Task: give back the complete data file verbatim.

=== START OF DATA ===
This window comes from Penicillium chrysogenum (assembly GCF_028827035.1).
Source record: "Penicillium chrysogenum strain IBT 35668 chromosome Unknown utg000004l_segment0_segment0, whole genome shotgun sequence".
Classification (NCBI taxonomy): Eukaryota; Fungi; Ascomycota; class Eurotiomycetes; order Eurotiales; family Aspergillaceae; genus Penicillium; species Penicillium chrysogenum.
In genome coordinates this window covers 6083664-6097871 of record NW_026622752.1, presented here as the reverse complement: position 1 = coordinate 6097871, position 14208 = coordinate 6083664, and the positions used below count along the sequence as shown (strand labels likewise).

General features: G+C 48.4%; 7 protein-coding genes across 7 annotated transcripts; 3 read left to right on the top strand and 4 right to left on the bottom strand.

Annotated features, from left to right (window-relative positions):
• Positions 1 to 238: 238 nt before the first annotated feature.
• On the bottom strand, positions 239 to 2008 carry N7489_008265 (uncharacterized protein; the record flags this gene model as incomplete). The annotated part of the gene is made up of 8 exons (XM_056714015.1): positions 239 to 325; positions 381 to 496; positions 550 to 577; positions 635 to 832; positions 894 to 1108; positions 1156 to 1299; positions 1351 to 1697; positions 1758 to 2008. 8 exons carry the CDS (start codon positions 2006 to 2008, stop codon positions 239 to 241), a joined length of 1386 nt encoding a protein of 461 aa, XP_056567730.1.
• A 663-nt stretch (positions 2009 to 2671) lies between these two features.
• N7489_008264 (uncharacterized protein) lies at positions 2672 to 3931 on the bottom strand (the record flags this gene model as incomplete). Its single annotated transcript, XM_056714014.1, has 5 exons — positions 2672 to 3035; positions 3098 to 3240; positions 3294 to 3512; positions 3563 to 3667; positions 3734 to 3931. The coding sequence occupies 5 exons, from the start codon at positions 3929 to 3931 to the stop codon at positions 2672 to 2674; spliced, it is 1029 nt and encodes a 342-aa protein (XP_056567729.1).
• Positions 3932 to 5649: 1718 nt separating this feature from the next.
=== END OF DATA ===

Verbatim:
This window comes from Penicillium chrysogenum (assembly GCF_028827035.1).
Source record: "Penicillium chrysogenum strain IBT 35668 chromosome Unknown utg000004l_segment0_segment0, whole genome shotgun sequence".
Classification (NCBI taxonomy): Eukaryota; Fungi; Ascomycota; class Eurotiomycetes; order Eurotiales; family Aspergillaceae; genus Penicillium; species Penicillium chrysogenum.
In genome coordinates this window covers 6083664-6097871 of record NW_026622752.1, presented here as the reverse complement: position 1 = coordinate 6097871, position 14208 = coordinate 6083664, and the positions used below count along the sequence as shown (strand labels likewise).

General features: G+C 48.4%; 7 protein-coding genes across 7 annotated transcripts; 3 read left to right on the top strand and 4 right to left on the bottom strand.

Annotated features, from left to right (window-relative positions):
• Positions 1 to 238: 238 nt before the first annotated feature.
• On the bottom strand, positions 239 to 2008 carry N7489_008265 (uncharacterized protein; the record flags this gene model as incomplete). The annotated part of the gene is made up of 8 exons (XM_056714015.1): positions 239 to 325; positions 381 to 496; positions 550 to 577; positions 635 to 832; positions 894 to 1108; positions 1156 to 1299; positions 1351 to 1697; positions 1758 to 2008. 8 exons carry the CDS (start codon positions 2006 to 2008, stop codon positions 239 to 241), a joined length of 1386 nt encoding a protein of 461 aa, XP_056567730.1.
• A 663-nt stretch (positions 2009 to 2671) lies between these two features.
• N7489_008264 (uncharacterized protein) lies at positions 2672 to 3931 on the bottom strand (the record flags this gene model as incomplete). Its single annotated transcript, XM_056714014.1, has 5 exons — positions 2672 to 3035; positions 3098 to 3240; positions 3294 to 3512; positions 3563 to 3667; positions 3734 to 3931. The coding sequence occupies 5 exons, from the start codon at positions 3929 to 3931 to the stop codon at positions 2672 to 2674; spliced, it is 1029 nt and encodes a 342-aa protein (XP_056567729.1).
• Positions 3932 to 5649: 1718 nt separating this feature from the next.